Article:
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Education, Community and Irish Archaeological Research

Hi. My name is Christina O’Regan and I am the Fieldwork and Educational Director of Irish Archaeological Research (IAR). Three colleagues and I set up this non-profit social organisation in early 2011 with the aim of getting the public more involved with archaeology through education, workshops, and community events. We are all from commercial archaeological backgrounds and wanted to develop our experience in community archaeology.

A focus has been the delivery of school workshops, typically to second level students in years 8 – 12. These workshops begin with a general introduction to the archaeology of Ireland, followed by a practical session varying from how to make and decorate prehistoric-style pottery, learning about diet through artificial ‘poo’ dissection, hands-on interaction with genuine and replica artefacts and prehistoric hunting techniques. These workshops have been incredibly successful, with benefits for students and teachers alike.

My work in IAR varies from day-to-day as I develop workshops, plan for future events and shoot off a few emails to raise the profile of IAR within the archaeological and educational sectors.

For this year’s Festival of British Archaeology, we have decided to host two family-orientated events; the first at Glenariff Forest Park (July 21st & 22nd) and the second at Gosford Forest Park (July 28th & 29th). Our experience with the school workshops has shown us that the more practical the day, the better. Pottery workshops, archery, demonstrations of flint knapping and a children’s activity area will ensure there is something for everyone to enjoy. There will also be a mini museum, with an interactive artefacts table as well as information on the archaeology of the areas where the events will be held (Antrim and Armagh). The Northern Ireland Environment Agency have very generously granted us a loan of some artefacts from both counties and I joyously spent an afternoon sifting through their stores, picking out choice artefacts with the help of Andrew Gault from the Agency. We are also busy planning similar events for National Heritage Week in the Republic of Ireland, August 18th – 26th.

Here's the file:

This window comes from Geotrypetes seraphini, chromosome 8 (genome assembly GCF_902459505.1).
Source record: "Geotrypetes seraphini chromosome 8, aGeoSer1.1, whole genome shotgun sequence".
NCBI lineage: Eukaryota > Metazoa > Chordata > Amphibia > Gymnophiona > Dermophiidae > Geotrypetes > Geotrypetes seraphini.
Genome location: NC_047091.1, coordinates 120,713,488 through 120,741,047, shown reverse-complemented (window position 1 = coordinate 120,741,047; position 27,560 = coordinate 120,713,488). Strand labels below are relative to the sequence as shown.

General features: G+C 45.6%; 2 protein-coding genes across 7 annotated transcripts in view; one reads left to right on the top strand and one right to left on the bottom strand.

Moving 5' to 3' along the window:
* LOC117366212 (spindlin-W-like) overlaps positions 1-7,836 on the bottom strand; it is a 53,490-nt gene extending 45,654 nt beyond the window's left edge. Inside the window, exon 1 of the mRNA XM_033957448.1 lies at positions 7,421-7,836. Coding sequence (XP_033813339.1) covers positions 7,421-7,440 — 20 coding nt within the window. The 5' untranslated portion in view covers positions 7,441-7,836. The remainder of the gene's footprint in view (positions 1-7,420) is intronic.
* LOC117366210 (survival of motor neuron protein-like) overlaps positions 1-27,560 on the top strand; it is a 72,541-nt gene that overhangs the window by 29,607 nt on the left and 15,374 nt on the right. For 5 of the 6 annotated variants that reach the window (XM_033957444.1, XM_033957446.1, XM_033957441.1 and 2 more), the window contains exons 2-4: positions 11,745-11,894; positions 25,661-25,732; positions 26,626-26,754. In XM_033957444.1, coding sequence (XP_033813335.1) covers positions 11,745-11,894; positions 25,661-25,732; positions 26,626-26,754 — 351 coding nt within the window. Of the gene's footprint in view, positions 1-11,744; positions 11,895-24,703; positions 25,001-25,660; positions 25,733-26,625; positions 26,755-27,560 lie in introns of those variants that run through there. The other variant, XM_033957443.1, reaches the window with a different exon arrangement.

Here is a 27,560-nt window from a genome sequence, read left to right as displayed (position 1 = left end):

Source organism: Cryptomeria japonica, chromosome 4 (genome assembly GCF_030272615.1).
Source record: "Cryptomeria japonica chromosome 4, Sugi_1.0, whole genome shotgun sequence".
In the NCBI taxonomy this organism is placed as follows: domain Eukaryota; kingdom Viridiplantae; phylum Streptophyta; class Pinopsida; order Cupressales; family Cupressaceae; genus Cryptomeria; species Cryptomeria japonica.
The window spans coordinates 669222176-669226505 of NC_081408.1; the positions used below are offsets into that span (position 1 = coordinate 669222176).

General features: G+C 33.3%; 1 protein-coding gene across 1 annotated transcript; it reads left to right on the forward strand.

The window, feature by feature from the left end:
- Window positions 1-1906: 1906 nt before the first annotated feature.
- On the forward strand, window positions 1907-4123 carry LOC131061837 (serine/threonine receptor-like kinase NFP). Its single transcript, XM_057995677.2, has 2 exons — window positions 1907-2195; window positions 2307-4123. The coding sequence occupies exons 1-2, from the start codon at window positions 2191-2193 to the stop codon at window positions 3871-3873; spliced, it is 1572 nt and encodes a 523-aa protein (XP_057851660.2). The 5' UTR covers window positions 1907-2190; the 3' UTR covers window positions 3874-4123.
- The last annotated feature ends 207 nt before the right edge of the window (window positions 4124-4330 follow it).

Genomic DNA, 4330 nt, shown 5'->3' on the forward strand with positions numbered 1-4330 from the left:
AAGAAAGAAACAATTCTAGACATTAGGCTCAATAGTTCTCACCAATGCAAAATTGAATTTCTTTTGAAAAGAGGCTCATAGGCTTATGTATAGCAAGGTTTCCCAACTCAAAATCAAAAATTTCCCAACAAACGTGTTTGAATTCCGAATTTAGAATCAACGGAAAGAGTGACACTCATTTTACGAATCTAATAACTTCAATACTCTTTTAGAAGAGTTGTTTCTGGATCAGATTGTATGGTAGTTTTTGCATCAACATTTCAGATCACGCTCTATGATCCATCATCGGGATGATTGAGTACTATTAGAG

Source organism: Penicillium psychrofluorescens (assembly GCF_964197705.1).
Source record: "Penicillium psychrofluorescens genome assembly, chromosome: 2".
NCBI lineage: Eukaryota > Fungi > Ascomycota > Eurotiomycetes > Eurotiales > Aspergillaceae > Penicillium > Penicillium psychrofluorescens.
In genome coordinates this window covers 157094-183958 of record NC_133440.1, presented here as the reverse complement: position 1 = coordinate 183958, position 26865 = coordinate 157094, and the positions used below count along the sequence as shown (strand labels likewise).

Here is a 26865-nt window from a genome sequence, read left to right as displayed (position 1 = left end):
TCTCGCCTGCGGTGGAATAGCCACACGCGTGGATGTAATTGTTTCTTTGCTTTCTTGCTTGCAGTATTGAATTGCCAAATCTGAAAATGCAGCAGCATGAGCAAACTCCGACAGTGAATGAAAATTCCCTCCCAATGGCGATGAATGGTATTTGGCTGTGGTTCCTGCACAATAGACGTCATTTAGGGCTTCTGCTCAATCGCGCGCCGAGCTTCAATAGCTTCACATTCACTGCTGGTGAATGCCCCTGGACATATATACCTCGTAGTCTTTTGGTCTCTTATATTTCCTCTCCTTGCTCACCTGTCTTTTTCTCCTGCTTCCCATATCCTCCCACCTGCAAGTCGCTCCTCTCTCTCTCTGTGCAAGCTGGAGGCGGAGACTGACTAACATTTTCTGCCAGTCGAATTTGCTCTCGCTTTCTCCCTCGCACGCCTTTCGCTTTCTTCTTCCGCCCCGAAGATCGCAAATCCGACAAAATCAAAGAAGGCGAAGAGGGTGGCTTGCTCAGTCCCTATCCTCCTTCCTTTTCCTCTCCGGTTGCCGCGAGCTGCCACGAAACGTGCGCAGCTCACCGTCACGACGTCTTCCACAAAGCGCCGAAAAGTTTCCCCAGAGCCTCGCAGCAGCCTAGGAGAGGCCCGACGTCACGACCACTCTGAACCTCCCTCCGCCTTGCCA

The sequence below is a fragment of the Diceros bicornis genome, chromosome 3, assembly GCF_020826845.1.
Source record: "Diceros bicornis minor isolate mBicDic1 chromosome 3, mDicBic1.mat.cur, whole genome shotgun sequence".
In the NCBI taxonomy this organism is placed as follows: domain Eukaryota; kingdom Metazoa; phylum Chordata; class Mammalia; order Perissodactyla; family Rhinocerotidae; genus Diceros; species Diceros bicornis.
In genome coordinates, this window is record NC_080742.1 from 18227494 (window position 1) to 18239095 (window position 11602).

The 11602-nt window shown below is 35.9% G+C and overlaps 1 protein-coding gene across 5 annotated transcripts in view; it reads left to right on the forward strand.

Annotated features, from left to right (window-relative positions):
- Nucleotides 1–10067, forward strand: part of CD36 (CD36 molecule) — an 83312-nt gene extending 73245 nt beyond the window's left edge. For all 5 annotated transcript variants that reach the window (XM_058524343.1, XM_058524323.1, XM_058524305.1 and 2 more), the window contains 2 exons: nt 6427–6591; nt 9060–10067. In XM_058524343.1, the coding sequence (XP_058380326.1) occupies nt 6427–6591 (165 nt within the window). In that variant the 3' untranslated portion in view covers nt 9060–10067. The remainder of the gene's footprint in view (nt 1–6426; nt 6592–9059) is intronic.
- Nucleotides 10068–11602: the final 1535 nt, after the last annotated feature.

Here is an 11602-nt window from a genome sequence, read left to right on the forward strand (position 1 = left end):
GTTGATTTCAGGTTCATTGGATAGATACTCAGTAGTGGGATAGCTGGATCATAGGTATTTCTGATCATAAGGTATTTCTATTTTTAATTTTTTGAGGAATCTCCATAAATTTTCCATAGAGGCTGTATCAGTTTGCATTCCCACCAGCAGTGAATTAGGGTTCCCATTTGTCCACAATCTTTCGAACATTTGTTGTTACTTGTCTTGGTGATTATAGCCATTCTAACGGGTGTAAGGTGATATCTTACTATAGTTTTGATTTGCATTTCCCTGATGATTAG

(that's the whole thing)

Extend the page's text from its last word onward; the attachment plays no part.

A trial run of the Open Air Museum at the Carnival of Colours, Londonderry showed us the enormous benefits this type of venture can have in increasing awareness of local heritage within communities.

Social media has been a lifeline for IAR with our Facebook page now ‘liked’ by over 1,000 people. The page allows us to announce all of our upcoming events as well as share archaeological discoveries and support other institutions and companies. Facebook also allows us to easily disseminate our free online magazine, Irish Archaeological Research and we have just put out a call for articles for the fourth (summer) edition. As editor of the e-zine, I envisage many late nights over the coming weeks organising layout and thinking up witty headlines!

For more information on any of our events see www.irisharchaeologicalresearch.com